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BP Lost Time During Oil Spill: Exxon Chief

BP lost valuable time at the height of its devastating accident in the Gulf of Mexico last year pursuing solutions to contain the oil spill that were never going to succeed, the chief executive of ExxonMobil has claimed.

A BP cleanup crew removes oil from a beach at Port Fourchon, Louisiana. Officials now say that it may be impossible to clean the hundreds of miles of coastal wetlands affected by the massive oil spill which continues gushing in the Gulf of Mexico.
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A BP cleanup crew removes oil from a beach at Port Fourchon, Louisiana. Officials now say that it may be impossible to clean the hundreds of miles of coastal wetlands affected by the massive oil spill which continues gushing in the Gulf of Mexico.

In a sharp criticism of the handling of the disaster, Rex Tillerson said Exxon’s engineers knew that one of BP’s initial efforts to stem the oil flowing from the ruptured Macondo well – by building a containment dome – “wasn’t going to work”.

“We knew they were going to form hydrates [a type of ice], which they did,” he told the Financial Times on the eve of the first anniversary of the accident which killed 11 workers and led to the worst offshore oil spill in US waters.

There was, he added, “a significant loss of time while they pursued that option and while that was going on, the integrity of the well itself was deteriorating daily”.

He said: “So I think there was some time lost pursuing some alternatives that most of us felt that in the end were not going to be successful – and with the loss of time the challenges just got greater.”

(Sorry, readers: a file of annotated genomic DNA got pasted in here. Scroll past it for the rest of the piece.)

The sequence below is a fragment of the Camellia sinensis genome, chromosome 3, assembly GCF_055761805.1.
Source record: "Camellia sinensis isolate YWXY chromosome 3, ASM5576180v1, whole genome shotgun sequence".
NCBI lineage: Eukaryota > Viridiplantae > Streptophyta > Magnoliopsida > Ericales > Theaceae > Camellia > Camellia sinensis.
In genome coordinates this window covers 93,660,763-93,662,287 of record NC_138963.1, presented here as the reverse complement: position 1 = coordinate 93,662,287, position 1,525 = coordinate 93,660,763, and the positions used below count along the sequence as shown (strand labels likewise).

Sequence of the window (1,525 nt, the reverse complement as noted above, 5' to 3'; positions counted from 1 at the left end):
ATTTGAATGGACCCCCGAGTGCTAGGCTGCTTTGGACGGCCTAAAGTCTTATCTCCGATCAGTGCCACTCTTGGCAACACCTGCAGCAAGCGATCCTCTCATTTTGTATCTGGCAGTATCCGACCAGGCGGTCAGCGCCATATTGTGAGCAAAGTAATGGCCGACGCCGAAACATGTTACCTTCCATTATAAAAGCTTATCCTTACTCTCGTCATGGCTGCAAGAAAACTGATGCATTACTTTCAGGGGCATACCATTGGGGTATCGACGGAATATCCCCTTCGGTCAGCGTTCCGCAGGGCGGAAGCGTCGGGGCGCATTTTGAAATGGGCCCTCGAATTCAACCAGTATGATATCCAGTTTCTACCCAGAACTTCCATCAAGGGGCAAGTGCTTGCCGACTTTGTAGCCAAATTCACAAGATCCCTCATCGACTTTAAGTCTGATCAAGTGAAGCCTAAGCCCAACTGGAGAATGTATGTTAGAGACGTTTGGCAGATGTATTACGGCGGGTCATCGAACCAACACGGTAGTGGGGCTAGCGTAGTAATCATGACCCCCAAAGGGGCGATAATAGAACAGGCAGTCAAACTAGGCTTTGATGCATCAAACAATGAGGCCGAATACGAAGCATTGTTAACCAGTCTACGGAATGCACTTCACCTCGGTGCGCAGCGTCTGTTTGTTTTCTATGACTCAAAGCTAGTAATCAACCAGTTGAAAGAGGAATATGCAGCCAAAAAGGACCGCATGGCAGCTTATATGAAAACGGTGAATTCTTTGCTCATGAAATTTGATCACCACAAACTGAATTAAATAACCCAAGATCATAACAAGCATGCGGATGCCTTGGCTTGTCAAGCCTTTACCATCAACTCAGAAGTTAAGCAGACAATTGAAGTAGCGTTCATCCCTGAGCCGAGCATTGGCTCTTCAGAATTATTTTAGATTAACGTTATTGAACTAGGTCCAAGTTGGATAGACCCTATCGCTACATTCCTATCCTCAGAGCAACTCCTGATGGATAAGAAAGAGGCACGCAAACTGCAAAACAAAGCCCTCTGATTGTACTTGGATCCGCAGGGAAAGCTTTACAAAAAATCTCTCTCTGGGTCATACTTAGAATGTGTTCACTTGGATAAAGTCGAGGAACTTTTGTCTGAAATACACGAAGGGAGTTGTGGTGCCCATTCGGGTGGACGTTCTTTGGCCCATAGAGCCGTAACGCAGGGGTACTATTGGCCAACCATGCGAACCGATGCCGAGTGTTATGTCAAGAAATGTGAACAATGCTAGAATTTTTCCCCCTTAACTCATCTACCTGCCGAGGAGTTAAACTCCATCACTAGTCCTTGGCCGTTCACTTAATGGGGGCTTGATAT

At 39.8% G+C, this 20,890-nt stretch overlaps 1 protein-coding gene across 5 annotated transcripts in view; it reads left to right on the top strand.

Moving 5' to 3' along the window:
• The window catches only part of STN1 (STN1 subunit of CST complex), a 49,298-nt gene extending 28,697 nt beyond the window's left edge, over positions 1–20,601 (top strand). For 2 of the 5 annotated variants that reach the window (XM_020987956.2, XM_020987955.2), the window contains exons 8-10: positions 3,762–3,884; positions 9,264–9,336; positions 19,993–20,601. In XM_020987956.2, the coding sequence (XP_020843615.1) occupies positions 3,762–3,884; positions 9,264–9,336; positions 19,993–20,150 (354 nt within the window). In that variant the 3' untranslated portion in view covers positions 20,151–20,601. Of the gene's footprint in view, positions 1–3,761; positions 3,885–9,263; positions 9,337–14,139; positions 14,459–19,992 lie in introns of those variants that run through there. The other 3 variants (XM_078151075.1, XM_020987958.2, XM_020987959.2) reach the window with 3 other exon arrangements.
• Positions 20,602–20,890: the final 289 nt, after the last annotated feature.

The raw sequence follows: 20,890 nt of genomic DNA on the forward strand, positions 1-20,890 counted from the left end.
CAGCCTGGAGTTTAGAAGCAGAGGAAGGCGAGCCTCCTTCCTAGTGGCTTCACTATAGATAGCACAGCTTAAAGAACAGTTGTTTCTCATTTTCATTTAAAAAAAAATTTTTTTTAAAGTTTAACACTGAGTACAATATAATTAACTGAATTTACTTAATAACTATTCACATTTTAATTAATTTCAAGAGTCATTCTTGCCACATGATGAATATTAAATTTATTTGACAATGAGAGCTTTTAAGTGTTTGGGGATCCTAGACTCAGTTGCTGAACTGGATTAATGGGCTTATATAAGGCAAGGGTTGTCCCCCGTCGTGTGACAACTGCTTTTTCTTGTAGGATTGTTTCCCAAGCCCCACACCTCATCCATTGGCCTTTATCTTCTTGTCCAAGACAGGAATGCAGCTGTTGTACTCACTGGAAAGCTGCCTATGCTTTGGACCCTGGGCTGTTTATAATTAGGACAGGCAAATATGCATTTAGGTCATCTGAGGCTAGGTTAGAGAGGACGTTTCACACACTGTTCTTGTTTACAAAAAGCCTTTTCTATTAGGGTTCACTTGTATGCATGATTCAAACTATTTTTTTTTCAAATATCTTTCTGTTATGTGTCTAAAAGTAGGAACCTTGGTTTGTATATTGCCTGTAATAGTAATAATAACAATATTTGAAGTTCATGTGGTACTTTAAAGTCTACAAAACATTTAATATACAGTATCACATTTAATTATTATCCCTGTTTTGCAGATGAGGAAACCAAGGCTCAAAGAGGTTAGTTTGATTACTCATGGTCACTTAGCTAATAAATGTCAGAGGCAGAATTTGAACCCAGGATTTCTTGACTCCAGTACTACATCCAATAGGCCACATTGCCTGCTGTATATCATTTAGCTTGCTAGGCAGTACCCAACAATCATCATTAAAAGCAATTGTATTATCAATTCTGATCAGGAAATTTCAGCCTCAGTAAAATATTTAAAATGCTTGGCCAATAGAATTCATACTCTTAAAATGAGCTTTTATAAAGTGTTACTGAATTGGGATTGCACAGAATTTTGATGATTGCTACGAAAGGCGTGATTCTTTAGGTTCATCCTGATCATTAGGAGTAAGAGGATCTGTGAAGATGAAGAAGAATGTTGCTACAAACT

Exxon, he said, had learnt over the years that in crisis situations like the Gulf accident, companies needed to act quickly and aggressively “because these situations only get worse with time”.

Tillerson has formerly criticized BP about its assessment that there are industry-wide lessons to be drawn from the Deepwater Horizon accident – but his remarks about the handling of the crisis are the most specific to date.

BP responded: “We made all efforts to contain the well and worked closely with industry, US federal agencies and regulators on proposals to respond to the incident at the time. Our response drew on all of those.”

Mr Tillerson said he would be concerned if the public or regulators were to be told that “this industry was operating on the edge of its capabilities as we moved into ever-deeper water”.

He added: “[That] flies in the face of 14,000 wells that were drilled without this happening.” A year after the accident, only 10 fresh drilling permits have been issued in the gulf.

“We are not back to business as usual. I can’t really see the end,” Mr Tillerson said.

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